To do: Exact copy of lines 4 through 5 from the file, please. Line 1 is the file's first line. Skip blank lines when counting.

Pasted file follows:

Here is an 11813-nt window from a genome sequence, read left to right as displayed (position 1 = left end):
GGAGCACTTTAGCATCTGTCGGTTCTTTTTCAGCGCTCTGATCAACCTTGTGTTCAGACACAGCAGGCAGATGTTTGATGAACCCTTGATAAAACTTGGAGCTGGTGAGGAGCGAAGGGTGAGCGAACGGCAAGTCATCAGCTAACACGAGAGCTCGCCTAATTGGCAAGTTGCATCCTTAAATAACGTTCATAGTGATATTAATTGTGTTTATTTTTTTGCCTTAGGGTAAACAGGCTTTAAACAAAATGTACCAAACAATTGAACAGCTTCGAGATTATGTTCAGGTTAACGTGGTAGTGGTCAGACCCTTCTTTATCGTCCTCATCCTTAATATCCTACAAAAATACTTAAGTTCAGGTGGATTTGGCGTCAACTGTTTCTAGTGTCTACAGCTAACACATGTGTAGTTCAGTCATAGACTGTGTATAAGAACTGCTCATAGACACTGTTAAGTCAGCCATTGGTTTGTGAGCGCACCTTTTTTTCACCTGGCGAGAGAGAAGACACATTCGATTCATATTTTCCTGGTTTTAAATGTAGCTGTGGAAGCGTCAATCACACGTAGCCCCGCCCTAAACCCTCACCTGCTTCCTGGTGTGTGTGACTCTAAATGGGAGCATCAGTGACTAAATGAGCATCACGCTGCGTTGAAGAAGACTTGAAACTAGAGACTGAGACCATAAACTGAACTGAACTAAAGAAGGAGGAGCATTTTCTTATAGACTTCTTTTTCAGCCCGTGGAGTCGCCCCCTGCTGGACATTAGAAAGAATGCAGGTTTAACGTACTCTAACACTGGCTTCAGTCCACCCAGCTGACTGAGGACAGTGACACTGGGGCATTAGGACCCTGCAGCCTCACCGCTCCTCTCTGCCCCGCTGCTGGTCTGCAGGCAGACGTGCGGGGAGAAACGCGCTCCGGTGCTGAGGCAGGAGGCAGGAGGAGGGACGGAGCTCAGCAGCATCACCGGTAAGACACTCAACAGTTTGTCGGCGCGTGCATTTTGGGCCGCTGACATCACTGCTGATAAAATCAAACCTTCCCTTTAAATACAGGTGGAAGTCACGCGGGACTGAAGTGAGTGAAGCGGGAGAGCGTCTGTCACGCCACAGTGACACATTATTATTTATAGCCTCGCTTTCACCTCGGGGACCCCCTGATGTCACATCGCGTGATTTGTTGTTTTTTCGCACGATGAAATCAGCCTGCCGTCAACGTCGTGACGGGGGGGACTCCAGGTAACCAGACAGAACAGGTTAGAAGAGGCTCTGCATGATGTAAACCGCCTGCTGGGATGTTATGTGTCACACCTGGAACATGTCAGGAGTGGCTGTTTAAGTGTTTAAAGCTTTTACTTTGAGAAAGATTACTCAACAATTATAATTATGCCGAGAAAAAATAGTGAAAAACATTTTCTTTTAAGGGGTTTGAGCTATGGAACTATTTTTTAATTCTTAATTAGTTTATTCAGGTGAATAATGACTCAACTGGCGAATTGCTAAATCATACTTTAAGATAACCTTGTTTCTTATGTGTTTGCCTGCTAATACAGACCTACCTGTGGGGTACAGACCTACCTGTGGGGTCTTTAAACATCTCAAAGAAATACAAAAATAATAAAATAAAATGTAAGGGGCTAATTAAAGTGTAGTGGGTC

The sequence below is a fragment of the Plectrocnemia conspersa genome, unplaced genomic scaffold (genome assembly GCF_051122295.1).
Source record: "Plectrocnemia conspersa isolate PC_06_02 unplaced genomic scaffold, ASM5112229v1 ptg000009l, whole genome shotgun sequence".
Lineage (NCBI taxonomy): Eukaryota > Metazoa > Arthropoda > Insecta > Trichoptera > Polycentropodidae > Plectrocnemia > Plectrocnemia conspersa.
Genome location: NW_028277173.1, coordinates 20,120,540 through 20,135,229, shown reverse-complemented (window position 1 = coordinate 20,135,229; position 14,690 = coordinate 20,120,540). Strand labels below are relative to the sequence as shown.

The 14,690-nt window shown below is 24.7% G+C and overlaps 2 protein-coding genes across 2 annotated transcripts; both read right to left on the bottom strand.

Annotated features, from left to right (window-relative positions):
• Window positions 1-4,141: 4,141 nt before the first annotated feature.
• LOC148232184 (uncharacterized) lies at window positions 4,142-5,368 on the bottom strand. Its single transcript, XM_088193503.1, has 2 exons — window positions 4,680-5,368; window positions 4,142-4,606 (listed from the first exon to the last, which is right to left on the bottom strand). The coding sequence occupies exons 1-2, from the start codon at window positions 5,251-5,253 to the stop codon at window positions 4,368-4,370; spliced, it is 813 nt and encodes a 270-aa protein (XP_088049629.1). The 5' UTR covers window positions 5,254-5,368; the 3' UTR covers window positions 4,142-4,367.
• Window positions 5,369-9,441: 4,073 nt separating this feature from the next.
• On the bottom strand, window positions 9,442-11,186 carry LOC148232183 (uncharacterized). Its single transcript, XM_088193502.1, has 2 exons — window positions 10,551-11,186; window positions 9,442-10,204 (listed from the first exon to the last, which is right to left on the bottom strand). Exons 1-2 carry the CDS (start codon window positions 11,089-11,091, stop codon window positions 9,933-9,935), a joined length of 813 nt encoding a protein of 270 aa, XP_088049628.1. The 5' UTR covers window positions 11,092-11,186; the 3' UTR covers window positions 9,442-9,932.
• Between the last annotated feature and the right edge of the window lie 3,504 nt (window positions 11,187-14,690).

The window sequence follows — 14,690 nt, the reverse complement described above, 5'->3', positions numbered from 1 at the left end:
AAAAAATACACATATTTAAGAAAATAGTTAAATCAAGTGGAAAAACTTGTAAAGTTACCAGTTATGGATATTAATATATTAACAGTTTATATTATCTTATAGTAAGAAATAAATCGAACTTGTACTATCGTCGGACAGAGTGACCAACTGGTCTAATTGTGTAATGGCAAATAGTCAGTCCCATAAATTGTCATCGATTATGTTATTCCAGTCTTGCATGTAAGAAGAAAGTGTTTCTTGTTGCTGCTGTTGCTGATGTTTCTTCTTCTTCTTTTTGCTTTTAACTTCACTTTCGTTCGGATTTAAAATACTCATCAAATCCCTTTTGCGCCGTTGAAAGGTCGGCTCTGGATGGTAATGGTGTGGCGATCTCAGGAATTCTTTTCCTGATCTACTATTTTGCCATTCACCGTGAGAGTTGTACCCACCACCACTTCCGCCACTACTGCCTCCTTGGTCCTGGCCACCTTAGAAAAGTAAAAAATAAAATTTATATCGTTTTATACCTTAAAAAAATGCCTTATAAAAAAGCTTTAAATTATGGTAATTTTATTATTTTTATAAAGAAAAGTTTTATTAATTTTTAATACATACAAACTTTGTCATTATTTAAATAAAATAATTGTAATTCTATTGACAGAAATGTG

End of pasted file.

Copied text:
Source record: "Plectrocnemia conspersa isolate PC_06_02 unplaced genomic scaffold, ASM5112229v1 ptg000009l, whole genome shotgun sequence".
Lineage (NCBI taxonomy): Eukaryota > Metazoa > Arthropoda > Insecta > Trichoptera > Polycentropodidae > Plectrocnemia > Plectrocnemia conspersa.